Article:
Tope, Rebecca 1948-

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TOPE, Rebecca 1948-


Female. Born 1948, in England; children, two sons and two daughters.


Home—Herefordshire, England. Agent—c/o Author Mail, St. Martin's Press/Minotaur, 175 Fifth Avenue, New York, NY 10010. E-mail—[email protected].


Author and publishing executive. Praxis Books, founder, 1992—. Has worked at a variety of jobs, including prenatal instructor, marriage counselor, funeral director, Quaker attender, and rural milk recorder (quality monitor).



A Dirty Death, Piatkus (London, England), 1999, Thomas Dunne Books (New York, NY), 2000.

Dark Undertakings, Piatkus (London, England), 1999, Thomas Dunne Books (New York, NY), 2001.

Death of a Friend, Piatkus (London, England), 2000.

Grave Concerns, Piatkus (London, England), 2000, Thomas Dunne Books (New York, NY), 2002.

A Death to Record, Piatkus (London, England), 2001, Thomas Dunne Books (New York, NY), 2003.

The Sting of Death, Piatkus (London, England), 2002, St. Martin's Minotaur (New York, NY), 2004.

A Market for Murder, Allison & Busby (London, England), 2003.

Also author of A Cotswold Killing, the first in the "Thea Osborne" series; author of a novel based on the television series Rosemary and Thyme.


A new novel in the "Thea Osborne" series.


Rebecca Tope grew up on farms in Cheshire and Devon, England, and wanted to write from the time she was a child. Before getting her first mystery, A Dirty Death, published in 1999, Tope had finished numerous manuscripts, which she called "unpublishable" on her Web site. She also noted on the site, "It took an embarrassingly long time before I finally produced a book to be proud of. A Dirty Death is only a first novel in the sense of being the first to be published." In 1992 Tope also founded Praxis, a small British press primarily dedicated to reissuing the novels of Sabine Baring-Gould. The author of several mysteries, Tope comments on her Web site, "As a writer, my prevailing theme is death, and how we integrate it in our lives, how we recover from the death of those close to us, how we manage the inevitability of our own eventual death."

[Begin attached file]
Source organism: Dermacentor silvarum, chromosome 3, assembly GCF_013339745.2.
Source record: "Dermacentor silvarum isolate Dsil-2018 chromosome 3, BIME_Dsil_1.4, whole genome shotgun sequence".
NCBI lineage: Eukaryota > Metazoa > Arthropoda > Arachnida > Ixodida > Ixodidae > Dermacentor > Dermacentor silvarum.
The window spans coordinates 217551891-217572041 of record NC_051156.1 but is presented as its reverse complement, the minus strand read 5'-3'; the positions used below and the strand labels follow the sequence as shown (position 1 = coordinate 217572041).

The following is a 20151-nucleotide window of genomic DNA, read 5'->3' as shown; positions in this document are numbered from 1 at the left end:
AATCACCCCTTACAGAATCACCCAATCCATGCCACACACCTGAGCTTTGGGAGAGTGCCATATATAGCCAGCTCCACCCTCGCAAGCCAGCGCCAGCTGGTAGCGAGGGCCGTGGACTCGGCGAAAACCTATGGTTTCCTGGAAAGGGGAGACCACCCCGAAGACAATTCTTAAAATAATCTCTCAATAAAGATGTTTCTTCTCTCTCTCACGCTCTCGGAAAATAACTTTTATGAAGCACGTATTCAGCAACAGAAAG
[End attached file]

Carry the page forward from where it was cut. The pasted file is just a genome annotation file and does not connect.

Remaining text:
In her first mystery, A Dirty Death, Tope introduces police constable Den Cooper, who sets out to study the death of the unpopular Guy Beardon, whose body is found in a slurry pit on his own farm. The cast of characters includes a mother and a son who do not seem too upset at Beardon's death, a loving daughter, and a poisonous clergyman who speaks of anything but love. In the process of uncovering the murderer, Cooper stumbles upon village secrets of love and hate as the death count rises. Rex E. Klett, writing in Library Journal, commented, "The typically quirky village characters … and deceptively simple plot reveal a natural talent." Booklist contributor Stuart Miller called the book a "stellar debut." In a review in Spectator, Harriet Waugh called the book "the best first crime novel I have read for a long time."

For her next mystery, Dark Undertakings, Tope drew on her own experience of working at an undertaker's premises. As she explains on her Web site, "During my seven years there, I saw many instances of potential foul play, where the regulations, although strictly adhered to, were no guarantee at all that the death was natural. The novel is therefore a 'What if …' exercise." Introducing Drew Slocombe, a trainee undertaker-turned-sleuth, Tope guides the reader through the ins and outs of a case of a fifty-five-year-old man found dead in his bed of an apparent heart attack. Slocombe becomes suspicious after the dead man's terrier dies after licking his dead owner's face. As Slocombe investigates, he discovers a man with two mistresses, a combative son, and a wife who was also having an affair. A Publishers Weekly reviewer found the book somewhat tedious and Slocombe "an inept detective for whom guesses and assumptions pass for facts." Stuart Miller, again writing in Booklist, commented that Tope "has constructed a tight story" in which various characters reveal "potential motives and [give] the reader a steady stream of viable clues."